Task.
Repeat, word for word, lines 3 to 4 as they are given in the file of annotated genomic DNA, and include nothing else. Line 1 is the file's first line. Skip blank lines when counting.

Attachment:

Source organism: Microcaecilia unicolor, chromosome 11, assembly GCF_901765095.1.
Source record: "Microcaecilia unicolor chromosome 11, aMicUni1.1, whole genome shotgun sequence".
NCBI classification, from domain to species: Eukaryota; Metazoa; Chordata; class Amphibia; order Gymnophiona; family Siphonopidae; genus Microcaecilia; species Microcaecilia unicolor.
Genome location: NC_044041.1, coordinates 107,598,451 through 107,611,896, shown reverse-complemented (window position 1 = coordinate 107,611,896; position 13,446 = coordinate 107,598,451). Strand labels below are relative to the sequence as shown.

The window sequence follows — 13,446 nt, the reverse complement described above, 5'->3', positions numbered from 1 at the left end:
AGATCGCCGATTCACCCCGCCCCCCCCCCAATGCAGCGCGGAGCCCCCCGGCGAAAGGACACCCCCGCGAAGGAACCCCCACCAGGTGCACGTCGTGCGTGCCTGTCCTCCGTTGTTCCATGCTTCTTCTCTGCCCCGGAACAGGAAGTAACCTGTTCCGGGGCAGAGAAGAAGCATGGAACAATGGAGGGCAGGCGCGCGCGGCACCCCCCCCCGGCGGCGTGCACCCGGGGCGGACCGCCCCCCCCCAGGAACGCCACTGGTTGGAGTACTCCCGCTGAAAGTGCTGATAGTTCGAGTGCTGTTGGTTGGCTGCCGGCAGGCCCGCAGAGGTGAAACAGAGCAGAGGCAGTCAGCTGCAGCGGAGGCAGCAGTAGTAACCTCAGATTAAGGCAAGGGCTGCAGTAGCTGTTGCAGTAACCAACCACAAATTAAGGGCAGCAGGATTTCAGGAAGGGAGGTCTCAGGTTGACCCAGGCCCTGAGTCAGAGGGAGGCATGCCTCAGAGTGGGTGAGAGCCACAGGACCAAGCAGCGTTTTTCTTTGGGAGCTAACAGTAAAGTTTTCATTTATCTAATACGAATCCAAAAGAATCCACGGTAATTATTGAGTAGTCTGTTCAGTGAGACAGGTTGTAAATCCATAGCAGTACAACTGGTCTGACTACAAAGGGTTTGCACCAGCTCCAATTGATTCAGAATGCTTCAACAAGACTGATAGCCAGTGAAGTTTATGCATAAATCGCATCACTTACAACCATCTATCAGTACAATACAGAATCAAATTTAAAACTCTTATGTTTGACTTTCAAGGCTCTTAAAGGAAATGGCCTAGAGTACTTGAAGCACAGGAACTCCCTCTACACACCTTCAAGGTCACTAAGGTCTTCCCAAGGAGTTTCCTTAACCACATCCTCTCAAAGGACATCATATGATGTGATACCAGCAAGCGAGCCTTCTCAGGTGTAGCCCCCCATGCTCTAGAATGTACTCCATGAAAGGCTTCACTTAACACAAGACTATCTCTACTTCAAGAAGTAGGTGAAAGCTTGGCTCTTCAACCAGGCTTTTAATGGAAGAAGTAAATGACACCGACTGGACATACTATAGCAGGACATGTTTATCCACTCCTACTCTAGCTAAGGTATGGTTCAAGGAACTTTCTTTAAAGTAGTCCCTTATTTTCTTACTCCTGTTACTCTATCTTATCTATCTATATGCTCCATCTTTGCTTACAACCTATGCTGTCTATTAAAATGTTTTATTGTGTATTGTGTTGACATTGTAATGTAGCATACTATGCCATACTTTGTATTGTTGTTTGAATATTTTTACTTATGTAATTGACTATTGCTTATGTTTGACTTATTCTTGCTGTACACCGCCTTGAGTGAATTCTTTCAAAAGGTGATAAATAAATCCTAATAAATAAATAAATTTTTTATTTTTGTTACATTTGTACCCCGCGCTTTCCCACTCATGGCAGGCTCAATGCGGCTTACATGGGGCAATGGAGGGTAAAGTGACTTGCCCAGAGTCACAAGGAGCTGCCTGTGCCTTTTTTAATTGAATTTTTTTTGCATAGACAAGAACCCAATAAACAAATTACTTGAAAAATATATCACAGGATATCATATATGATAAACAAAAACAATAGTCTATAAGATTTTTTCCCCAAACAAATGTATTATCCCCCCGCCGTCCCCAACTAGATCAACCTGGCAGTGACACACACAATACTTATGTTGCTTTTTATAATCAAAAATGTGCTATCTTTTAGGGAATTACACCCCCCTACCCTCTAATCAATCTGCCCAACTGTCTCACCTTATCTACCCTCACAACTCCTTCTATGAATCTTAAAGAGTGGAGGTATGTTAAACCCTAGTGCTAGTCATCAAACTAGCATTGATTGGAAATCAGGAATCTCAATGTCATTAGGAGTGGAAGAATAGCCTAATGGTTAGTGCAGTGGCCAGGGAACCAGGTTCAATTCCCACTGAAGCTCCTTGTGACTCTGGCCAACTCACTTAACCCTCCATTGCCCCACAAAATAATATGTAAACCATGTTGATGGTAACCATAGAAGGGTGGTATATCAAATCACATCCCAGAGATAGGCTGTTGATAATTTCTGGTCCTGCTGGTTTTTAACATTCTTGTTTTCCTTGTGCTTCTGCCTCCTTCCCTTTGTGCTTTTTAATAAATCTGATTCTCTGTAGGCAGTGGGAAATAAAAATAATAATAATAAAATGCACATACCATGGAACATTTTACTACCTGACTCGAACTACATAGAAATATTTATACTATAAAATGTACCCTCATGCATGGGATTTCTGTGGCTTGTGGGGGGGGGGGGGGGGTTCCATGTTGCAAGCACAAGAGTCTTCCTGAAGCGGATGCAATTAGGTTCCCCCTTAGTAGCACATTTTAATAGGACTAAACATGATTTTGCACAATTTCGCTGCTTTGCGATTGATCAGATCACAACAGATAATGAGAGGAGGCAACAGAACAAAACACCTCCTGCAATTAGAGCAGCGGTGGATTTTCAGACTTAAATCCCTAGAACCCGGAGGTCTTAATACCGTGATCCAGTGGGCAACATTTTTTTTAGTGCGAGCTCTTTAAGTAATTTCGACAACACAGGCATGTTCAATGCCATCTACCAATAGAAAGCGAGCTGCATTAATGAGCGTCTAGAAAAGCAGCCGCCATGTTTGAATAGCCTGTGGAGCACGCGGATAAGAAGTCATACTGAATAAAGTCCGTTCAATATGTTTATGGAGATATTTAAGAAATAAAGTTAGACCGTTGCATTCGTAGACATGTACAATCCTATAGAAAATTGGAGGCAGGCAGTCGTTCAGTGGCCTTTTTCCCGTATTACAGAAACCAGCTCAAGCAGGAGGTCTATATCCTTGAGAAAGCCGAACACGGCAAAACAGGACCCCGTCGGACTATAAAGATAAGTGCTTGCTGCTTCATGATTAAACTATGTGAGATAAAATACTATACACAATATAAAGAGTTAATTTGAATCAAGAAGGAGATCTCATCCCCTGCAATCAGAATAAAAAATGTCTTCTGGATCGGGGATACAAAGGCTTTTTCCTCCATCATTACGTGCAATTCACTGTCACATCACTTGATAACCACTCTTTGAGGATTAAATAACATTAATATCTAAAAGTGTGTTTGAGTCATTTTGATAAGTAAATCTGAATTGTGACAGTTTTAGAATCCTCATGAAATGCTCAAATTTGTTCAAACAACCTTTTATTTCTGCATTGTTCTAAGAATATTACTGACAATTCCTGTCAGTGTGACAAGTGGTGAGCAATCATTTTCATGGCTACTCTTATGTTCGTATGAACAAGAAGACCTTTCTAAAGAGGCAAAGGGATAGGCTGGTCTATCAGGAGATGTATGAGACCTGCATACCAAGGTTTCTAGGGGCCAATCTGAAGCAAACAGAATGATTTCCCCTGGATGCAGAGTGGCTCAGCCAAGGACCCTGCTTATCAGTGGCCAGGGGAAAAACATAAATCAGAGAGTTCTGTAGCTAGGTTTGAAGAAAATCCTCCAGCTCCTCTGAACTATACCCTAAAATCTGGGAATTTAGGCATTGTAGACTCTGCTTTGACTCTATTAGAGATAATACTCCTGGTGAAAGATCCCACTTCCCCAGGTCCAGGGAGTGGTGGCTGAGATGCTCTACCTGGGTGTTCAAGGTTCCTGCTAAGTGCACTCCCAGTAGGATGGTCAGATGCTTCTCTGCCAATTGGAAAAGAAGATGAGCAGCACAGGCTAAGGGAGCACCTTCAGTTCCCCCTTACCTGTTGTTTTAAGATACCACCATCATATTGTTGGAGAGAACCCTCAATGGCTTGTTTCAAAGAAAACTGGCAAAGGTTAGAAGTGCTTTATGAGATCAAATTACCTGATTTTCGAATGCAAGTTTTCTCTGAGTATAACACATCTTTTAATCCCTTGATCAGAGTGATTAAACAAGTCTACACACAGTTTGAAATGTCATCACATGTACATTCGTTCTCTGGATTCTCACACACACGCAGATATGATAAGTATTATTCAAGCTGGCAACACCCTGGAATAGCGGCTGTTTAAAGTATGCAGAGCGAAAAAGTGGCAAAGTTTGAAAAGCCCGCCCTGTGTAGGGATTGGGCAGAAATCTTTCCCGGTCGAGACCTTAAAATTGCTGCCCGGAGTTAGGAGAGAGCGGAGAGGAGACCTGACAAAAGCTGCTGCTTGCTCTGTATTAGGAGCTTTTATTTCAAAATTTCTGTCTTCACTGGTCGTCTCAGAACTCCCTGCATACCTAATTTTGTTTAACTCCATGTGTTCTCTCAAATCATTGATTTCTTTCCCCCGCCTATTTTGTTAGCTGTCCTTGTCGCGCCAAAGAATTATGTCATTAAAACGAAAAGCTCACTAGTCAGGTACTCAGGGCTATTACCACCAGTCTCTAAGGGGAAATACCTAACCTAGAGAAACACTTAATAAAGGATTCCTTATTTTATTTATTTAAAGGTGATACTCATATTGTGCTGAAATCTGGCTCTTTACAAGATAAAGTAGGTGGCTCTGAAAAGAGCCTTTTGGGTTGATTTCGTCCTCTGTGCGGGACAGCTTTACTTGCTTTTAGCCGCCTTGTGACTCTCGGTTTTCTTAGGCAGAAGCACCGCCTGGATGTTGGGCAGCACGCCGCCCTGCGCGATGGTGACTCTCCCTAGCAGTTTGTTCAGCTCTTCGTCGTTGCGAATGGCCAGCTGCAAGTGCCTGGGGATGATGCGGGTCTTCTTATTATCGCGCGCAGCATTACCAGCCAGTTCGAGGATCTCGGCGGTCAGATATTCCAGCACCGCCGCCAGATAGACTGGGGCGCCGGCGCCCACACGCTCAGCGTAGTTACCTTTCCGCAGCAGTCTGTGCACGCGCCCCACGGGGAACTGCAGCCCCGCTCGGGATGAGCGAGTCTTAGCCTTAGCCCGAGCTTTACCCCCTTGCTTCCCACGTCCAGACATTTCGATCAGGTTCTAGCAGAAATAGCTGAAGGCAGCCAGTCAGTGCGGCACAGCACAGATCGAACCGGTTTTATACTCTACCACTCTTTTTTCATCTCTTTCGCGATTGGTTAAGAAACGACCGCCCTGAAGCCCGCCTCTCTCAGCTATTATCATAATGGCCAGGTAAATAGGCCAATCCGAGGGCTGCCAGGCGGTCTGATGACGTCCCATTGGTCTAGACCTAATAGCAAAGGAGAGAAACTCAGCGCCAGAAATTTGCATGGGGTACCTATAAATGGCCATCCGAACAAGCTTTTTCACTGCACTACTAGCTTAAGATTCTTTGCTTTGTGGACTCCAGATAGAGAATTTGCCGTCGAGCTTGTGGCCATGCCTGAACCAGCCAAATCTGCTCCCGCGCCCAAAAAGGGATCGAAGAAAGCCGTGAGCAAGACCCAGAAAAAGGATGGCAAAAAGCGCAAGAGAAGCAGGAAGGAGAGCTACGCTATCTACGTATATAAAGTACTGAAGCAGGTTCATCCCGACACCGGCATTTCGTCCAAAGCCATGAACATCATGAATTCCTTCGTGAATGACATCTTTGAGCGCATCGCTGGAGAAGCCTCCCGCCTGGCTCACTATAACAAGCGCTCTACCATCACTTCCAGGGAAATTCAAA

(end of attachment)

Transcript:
NCBI classification, from domain to species: Eukaryota; Metazoa; Chordata; class Amphibia; order Gymnophiona; family Siphonopidae; genus Microcaecilia; species Microcaecilia unicolor.
Genome location: NC_044041.1, coordinates 107,598,451 through 107,611,896, shown reverse-complemented (window position 1 = coordinate 107,611,896; position 13,446 = coordinate 107,598,451). Strand labels below are relative to the sequence as shown.